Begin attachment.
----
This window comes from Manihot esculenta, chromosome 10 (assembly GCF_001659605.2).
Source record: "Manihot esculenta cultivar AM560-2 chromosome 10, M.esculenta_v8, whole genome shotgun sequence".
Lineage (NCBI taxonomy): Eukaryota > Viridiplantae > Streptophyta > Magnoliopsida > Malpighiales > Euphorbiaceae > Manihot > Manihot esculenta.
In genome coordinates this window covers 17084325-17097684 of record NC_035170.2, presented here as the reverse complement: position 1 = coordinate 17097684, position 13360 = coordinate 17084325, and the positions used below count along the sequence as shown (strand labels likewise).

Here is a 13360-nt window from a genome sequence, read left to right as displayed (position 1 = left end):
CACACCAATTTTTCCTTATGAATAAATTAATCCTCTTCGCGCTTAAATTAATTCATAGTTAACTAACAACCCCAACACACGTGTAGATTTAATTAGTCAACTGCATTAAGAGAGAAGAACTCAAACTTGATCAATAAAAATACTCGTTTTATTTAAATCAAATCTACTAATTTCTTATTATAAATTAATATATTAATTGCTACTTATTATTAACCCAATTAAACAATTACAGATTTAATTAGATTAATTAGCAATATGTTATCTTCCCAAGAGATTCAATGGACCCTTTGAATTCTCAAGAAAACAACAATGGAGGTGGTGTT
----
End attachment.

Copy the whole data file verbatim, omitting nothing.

This window comes from Manihot esculenta, chromosome 10 (assembly GCF_001659605.2).
Source record: "Manihot esculenta cultivar AM560-2 chromosome 10, M.esculenta_v8, whole genome shotgun sequence".
Lineage (NCBI taxonomy): Eukaryota > Viridiplantae > Streptophyta > Magnoliopsida > Malpighiales > Euphorbiaceae > Manihot > Manihot esculenta.
In genome coordinates this window covers 17084325-17097684 of record NC_035170.2, presented here as the reverse complement: position 1 = coordinate 17097684, position 13360 = coordinate 17084325, and the positions used below count along the sequence as shown (strand labels likewise).

Here is a 13360-nt window from a genome sequence, read left to right as displayed (position 1 = left end):
CACACCAATTTTTCCTTATGAATAAATTAATCCTCTTCGCGCTTAAATTAATTCATAGTTAACTAACAACCCCAACACACGTGTAGATTTAATTAGTCAACTGCATTAAGAGAGAAGAACTCAAACTTGATCAATAAAAATACTCGTTTTATTTAAATCAAATCTACTAATTTCTTATTATAAATTAATATATTAATTGCTACTTATTATTAACCCAATTAAACAATTACAGATTTAATTAGATTAATTAGCAATATGTTATCTTCCCAAGAGATTCAATGGACCCTTTGAATTCTCAAGAAAACAACAATGGAGGTGGTGTT